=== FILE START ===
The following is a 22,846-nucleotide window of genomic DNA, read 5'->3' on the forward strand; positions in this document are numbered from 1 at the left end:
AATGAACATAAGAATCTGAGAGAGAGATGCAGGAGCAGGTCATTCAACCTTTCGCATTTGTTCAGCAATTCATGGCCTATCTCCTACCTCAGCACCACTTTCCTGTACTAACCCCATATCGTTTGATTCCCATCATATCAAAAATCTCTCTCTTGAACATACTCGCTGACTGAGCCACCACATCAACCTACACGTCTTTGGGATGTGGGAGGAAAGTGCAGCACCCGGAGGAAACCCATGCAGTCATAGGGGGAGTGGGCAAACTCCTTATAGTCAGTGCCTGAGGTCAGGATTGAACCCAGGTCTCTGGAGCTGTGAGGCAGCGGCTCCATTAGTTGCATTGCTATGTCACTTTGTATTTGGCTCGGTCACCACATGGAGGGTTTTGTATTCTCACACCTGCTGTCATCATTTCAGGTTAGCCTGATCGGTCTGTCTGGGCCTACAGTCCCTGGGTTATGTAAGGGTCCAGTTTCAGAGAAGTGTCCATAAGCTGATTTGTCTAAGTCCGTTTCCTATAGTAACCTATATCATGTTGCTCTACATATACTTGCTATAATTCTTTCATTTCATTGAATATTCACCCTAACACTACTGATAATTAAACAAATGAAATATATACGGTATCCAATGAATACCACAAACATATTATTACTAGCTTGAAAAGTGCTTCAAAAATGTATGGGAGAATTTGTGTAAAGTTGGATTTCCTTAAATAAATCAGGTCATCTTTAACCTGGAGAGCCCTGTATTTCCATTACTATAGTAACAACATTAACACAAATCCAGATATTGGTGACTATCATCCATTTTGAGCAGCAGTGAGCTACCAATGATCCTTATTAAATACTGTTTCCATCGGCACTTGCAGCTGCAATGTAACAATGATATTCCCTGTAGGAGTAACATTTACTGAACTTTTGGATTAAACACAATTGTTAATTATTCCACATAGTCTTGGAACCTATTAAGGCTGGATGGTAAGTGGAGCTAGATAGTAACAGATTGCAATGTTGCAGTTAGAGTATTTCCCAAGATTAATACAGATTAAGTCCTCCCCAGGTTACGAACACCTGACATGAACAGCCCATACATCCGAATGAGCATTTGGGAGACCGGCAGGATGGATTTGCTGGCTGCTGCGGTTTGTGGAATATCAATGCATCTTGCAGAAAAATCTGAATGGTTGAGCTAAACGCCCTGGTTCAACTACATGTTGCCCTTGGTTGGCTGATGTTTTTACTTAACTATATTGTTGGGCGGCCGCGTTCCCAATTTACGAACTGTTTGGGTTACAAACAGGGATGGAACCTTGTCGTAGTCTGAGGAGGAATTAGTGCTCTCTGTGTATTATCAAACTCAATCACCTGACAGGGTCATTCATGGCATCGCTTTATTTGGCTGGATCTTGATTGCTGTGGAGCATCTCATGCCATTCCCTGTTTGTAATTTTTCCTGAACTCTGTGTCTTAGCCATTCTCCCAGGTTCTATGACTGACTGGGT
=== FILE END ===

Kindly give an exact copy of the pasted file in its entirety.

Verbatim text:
The following is a 22,846-nucleotide window of genomic DNA, read 5'->3' on the forward strand; positions in this document are numbered from 1 at the left end:
AATGAACATAAGAATCTGAGAGAGAGATGCAGGAGCAGGTCATTCAACCTTTCGCATTTGTTCAGCAATTCATGGCCTATCTCCTACCTCAGCACCACTTTCCTGTACTAACCCCATATCGTTTGATTCCCATCATATCAAAAATCTCTCTCTTGAACATACTCGCTGACTGAGCCACCACATCAACCTACACGTCTTTGGGATGTGGGAGGAAAGTGCAGCACCCGGAGGAAACCCATGCAGTCATAGGGGGAGTGGGCAAACTCCTTATAGTCAGTGCCTGAGGTCAGGATTGAACCCAGGTCTCTGGAGCTGTGAGGCAGCGGCTCCATTAGTTGCATTGCTATGTCACTTTGTATTTGGCTCGGTCACCACATGGAGGGTTTTGTATTCTCACACCTGCTGTCATCATTTCAGGTTAGCCTGATCGGTCTGTCTGGGCCTACAGTCCCTGGGTTATGTAAGGGTCCAGTTTCAGAGAAGTGTCCATAAGCTGATTTGTCTAAGTCCGTTTCCTATAGTAACCTATATCATGTTGCTCTACATATACTTGCTATAATTCTTTCATTTCATTGAATATTCACCCTAACACTACTGATAATTAAACAAATGAAATATATACGGTATCCAATGAATACCACAAACATATTATTACTAGCTTGAAAAGTGCTTCAAAAATGTATGGGAGAATTTGTGTAAAGTTGGATTTCCTTAAATAAATCAGGTCATCTTTAACCTGGAGAGCCCTGTATTTCCATTACTATAGTAACAACATTAACACAAATCCAGATATTGGTGACTATCATCCATTTTGAGCAGCAGTGAGCTACCAATGATCCTTATTAAATACTGTTTCCATCGGCACTTGCAGCTGCAATGTAACAATGATATTCCCTGTAGGAGTAACATTTACTGAACTTTTGGATTAAACACAATTGTTAATTATTCCACATAGTCTTGGAACCTATTAAGGCTGGATGGTAAGTGGAGCTAGATAGTAACAGATTGCAATGTTGCAGTTAGAGTATTTCCCAAGATTAATACAGATTAAGTCCTCCCCAGGTTACGAACACCTGACATGAACAGCCCATACATCCGAATGAGCATTTGGGAGACCGGCAGGATGGATTTGCTGGCTGCTGCGGTTTGTGGAATATCAATGCATCTTGCAGAAAAATCTGAATGGTTGAGCTAAACGCCCTGGTTCAACTACATGTTGCCCTTGGTTGGCTGATGTTTTTACTTAACTATATTGTTGGGCGGCCGCGTTCCCAATTTACGAACTGTTTGGGTTACAAACAGGGATGGAACCTTGTCGTAGTCTGAGGAGGAATTAGTGCTCTCTGTGTATTATCAAACTCAATCACCTGACAGGGTCATTCATGGCATCGCTTTATTTGGCTGGATCTTGATTGCTGTGGAGCATCTCATGCCATTCCCTGTTTGTAATTTTTCCTGAACTCTGTGTCTTAGCCATTCTCCCAGGTTCTATGACTGACTGGGT